Today, on Martin Luther King Jr. Day, I finished reading When They Call You a Terrorist: A Black Lives Matter Memoir by Patrisse Khan-Cullors and asha bandele. I often try to read something by King or a related topic on MLK Day, not in a performative way (though blogging about it doesn’t help), but to help center my thoughts.
This year, when things seem calm and quiet (forgotten), when the fury of 2020 George Floyd protests is an aberration, it seemed fitting to read a modern voice.
Too often MLK Day is quotes from 60 years ago, voices so far removed from our current reality that you don’t see the continued struggle.
This year, it seemed important to read about the current struggle. I didn’t intentionally pick it, but reading from one of my contemporaries, someone near to my own age (actually younger), makes it a lot harder to shake with rage at Bloody Sunday or the firehoses or the dogs and think I’d have done something.
Reading these stories, that happened in my lifetime and still happen, make me feel, make me realize, that I am complicit.
This book is really a justification of Black Lives Matter, the term and the idea, as well as the movement. It’s a recitation of all the harms and injustices that from a “hatred that tells a person daily that their life and the life of those they love ain’t worth shit, a truth made ever more real when the people who harm you are never held accountable.” (187)
I read 87 books in 2022, and here’s my favorite nonfiction reads. I don’t read very much nonfiction (16 out of 87, so 18%), so it usually has to be something I’m really interested in. And this year I struggled through several 2-star books (and even a 1-star book).
Outlove: A Queer Christian Survival Story by Julie Rodgers – A fascinating and difficult memoir about being gay in the church. From conversion therapy to excommunication, it’s not exactly joyful reading. But necessary.
All Boys Aren’t Blue: A Memoir-Manifesto by George M. Johnson – As nutjobs try to ban books left and right, this one is frequently in the crosshairs. For no good reason. If you’re not gay, you probably have no idea what LGBTQ folks go through as they come of age. That’s why we need books like these.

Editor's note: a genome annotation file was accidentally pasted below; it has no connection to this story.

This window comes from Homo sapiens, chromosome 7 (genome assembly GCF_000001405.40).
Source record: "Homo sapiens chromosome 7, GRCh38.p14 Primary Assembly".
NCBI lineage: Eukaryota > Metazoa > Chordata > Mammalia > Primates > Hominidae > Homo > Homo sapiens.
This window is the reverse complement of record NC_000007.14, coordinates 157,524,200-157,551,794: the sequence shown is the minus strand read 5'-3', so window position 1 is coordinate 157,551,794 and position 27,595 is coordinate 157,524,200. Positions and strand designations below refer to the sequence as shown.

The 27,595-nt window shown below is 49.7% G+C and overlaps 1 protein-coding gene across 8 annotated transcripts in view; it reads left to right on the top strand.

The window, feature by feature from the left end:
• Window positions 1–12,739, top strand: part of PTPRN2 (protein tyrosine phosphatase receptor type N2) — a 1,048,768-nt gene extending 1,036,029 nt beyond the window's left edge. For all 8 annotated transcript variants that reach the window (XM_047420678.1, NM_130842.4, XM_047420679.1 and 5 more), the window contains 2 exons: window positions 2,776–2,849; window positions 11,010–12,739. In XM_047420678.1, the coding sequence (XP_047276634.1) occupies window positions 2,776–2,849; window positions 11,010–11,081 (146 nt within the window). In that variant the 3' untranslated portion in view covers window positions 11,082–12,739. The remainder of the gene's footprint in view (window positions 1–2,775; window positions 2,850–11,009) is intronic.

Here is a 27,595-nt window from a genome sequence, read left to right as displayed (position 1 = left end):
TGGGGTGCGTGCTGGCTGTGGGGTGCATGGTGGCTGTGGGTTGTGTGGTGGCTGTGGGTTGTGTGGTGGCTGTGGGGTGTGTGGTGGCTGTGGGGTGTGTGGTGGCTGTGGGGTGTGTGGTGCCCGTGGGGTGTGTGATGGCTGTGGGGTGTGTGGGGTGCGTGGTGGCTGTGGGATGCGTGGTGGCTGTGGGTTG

On that note, definitely a theme this year with my LGBTQ nonfiction. Might keep it up in 2023 as I just picked up Danica Roem’s Burn the Page from the library.
Light Years From Home by Mike Chen – Another joyous read. I think I started my year with some real clunkers and to finally read a book that was so good was just lovely.
Dooku: Jedi Lost by Cavan Scott – As much as I love Star Wars, it’s rare for a Star Wars book to be that good. This story is. It gives the backstory of Count Dooku, the Jedi turned Sith who makes brief appearances in the prequel movies. The book is really a script and as an audiobook it’s a full production.
Dead Space by Kali Wallace – A slow build of a sci-fi thriller.
Any Way the Wind Blows by Rainbow Rowell – The final installment of the Simon Snow trilogy, this one felt like a book-length version of the Scouring of the Shire (that’s the closing chapters of the Lord of the Rings trilogy where the real battle is over but the hobbits head home for one last adventure). Surprisingly, a great series.
To Be Taught, If Fortunate by Becky Chambers – Her books often seem to be short on plot, and this one has some of that as well, but it’s also just a fascinating dive into sci-fi exploration.